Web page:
Sunday Salon

I have been catching up with my book reviews; two novels, a poetry anthology and two novellas / short stories. Authors from England, the USA and Australia. Yeshiva Girl was the novel that stood out for me and I was delighted that Amazon posted my review after my recent experiences. I post all my reviews on Amazon and Goodreads, you can see Amazon’s response to Finding David, but I have not yet heard back from Amazon on the other three. So the mystery continues; I and other reviewers have concluded it could be the rule that you must have spent £50, or fifty of something in your own currency, in one year to be able to leave a review. As Amazon allows authors to sell their e-books for as little as 99 pence this does not make sense. Nor does it make sense they accept a review for one book and not another. In the meantime, enjoy a look at five very different books and writers.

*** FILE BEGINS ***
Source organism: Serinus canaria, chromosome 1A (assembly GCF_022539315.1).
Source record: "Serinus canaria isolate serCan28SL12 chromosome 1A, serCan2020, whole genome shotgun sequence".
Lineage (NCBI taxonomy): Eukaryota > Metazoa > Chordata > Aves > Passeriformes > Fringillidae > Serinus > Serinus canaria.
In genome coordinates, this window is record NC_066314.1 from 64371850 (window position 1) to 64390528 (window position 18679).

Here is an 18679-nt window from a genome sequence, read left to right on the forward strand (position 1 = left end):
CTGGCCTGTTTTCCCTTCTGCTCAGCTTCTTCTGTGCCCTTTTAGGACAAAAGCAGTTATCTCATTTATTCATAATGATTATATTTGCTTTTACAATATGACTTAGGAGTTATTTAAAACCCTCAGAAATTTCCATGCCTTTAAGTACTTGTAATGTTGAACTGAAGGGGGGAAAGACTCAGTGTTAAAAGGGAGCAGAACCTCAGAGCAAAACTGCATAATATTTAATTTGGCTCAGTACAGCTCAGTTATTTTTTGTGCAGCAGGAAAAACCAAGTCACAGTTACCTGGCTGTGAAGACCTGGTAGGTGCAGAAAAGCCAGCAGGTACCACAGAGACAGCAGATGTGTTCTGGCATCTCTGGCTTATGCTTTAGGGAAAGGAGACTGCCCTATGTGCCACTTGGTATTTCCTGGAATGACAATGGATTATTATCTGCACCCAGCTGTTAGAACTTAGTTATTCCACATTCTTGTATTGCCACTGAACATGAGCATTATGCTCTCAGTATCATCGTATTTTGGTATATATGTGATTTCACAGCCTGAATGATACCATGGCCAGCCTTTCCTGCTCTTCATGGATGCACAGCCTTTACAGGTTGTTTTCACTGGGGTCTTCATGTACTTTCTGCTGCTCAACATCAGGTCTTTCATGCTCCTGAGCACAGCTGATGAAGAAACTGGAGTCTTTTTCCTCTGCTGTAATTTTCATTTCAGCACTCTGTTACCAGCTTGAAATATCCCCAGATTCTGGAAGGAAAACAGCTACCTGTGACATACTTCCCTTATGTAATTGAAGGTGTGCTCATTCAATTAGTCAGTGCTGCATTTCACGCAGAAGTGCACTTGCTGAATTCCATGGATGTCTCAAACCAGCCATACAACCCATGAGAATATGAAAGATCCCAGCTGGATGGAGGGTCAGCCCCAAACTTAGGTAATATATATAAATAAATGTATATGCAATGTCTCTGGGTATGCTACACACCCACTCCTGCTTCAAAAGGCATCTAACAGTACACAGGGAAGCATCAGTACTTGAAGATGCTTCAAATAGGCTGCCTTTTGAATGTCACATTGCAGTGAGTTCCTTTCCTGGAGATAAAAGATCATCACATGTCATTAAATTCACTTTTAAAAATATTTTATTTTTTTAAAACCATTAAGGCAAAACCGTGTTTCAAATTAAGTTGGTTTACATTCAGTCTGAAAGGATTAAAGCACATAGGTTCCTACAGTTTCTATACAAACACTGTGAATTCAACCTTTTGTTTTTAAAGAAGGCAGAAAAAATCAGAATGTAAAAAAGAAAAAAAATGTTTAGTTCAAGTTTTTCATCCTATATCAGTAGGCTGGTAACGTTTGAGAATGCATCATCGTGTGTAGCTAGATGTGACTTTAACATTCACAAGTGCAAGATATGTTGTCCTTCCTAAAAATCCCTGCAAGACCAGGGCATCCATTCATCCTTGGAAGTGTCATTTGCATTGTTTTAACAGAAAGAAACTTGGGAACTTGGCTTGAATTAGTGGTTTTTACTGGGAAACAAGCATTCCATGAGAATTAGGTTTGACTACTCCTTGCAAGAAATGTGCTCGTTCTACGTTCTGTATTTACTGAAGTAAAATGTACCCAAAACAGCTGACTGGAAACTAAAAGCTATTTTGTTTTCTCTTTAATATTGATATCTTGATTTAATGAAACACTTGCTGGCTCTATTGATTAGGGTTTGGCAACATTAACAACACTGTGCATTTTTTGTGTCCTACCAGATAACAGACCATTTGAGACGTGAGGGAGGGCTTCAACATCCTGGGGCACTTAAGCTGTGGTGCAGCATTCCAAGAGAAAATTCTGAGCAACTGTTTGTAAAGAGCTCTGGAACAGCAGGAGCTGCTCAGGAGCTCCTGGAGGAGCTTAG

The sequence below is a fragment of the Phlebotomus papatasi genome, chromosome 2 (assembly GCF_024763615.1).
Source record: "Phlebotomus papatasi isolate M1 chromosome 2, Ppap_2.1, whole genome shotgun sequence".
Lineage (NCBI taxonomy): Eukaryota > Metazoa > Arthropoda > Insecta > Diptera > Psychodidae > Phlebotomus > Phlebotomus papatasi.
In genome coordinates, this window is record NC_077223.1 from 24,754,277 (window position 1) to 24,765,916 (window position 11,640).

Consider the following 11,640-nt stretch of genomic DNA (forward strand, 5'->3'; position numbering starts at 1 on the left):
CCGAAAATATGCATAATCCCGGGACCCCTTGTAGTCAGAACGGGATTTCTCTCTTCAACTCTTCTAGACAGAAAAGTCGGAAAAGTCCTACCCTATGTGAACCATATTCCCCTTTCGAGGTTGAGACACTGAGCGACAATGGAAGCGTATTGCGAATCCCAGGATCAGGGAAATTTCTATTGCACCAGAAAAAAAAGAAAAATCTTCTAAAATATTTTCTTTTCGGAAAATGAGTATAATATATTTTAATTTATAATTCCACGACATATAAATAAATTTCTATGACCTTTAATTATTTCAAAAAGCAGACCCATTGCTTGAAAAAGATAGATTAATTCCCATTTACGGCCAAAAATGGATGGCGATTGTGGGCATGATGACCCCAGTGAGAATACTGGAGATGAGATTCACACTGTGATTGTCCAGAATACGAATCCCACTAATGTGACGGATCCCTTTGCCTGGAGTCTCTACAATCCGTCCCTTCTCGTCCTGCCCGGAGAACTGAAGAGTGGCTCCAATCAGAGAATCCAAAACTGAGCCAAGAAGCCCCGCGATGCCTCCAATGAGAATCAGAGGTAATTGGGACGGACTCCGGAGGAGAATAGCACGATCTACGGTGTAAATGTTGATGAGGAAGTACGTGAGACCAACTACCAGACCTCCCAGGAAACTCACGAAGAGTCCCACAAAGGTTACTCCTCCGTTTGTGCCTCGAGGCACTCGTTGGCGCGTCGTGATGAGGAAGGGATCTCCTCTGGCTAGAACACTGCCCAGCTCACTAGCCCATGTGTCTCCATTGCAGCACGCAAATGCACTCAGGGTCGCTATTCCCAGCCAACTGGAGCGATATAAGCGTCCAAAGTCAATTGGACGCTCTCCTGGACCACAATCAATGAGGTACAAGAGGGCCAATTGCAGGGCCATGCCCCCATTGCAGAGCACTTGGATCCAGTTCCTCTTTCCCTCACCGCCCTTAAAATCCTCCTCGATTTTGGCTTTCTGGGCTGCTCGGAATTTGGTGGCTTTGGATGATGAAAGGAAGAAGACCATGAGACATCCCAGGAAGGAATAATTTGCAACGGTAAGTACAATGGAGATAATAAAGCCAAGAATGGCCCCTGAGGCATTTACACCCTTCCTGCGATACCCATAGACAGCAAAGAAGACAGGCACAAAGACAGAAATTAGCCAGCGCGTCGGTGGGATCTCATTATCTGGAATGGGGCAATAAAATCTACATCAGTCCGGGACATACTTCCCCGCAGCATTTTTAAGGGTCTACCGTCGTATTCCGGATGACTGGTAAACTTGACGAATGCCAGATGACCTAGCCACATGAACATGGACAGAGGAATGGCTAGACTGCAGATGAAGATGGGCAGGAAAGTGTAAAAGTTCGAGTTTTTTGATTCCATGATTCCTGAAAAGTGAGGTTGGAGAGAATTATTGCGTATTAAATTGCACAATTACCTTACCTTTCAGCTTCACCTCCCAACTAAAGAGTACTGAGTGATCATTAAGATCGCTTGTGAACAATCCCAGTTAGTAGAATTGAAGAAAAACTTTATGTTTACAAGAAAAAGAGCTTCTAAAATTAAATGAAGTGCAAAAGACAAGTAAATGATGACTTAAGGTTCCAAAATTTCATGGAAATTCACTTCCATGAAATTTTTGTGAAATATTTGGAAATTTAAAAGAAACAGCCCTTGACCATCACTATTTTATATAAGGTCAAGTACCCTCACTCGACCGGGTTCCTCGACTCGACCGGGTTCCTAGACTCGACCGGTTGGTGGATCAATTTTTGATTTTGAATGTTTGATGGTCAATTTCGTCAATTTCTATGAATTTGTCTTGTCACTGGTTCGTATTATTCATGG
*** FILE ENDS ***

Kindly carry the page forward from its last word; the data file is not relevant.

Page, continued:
Yeshiva Girl by Rachel Mankowitz

 5.0 out of 5 stars A novel that will stay with me.

12 August 2019

Format: Kindle EditionVerified Purchase

I came across this novel after reading a review by another English blogger. I thought if an English agnostic chap could be so moved by a story of a New York Jewish girl it must be special. I went over to read the author’s blog and was even more keen to read. Being a teenager involves lots of angst wherever you live, with the pressures of school, friends and awakening sexuality. If you also lived in a tight community and had dark secrets how would you cope? I am fascinated with closed communities of any sort and I really felt I had an insight into the hows and whys of the orthodox way of life. Teenagers are attracted to the security of belonging to a group and some of the teenagers in this story wanted to follow a strict orthodox life, not just because their parents had put them in that position. In the meantime, our heroine is trying to make sense of her parents’ and grandparents’ lives and she is trying to tell people what happened to her. Gradually she reveals to the reader.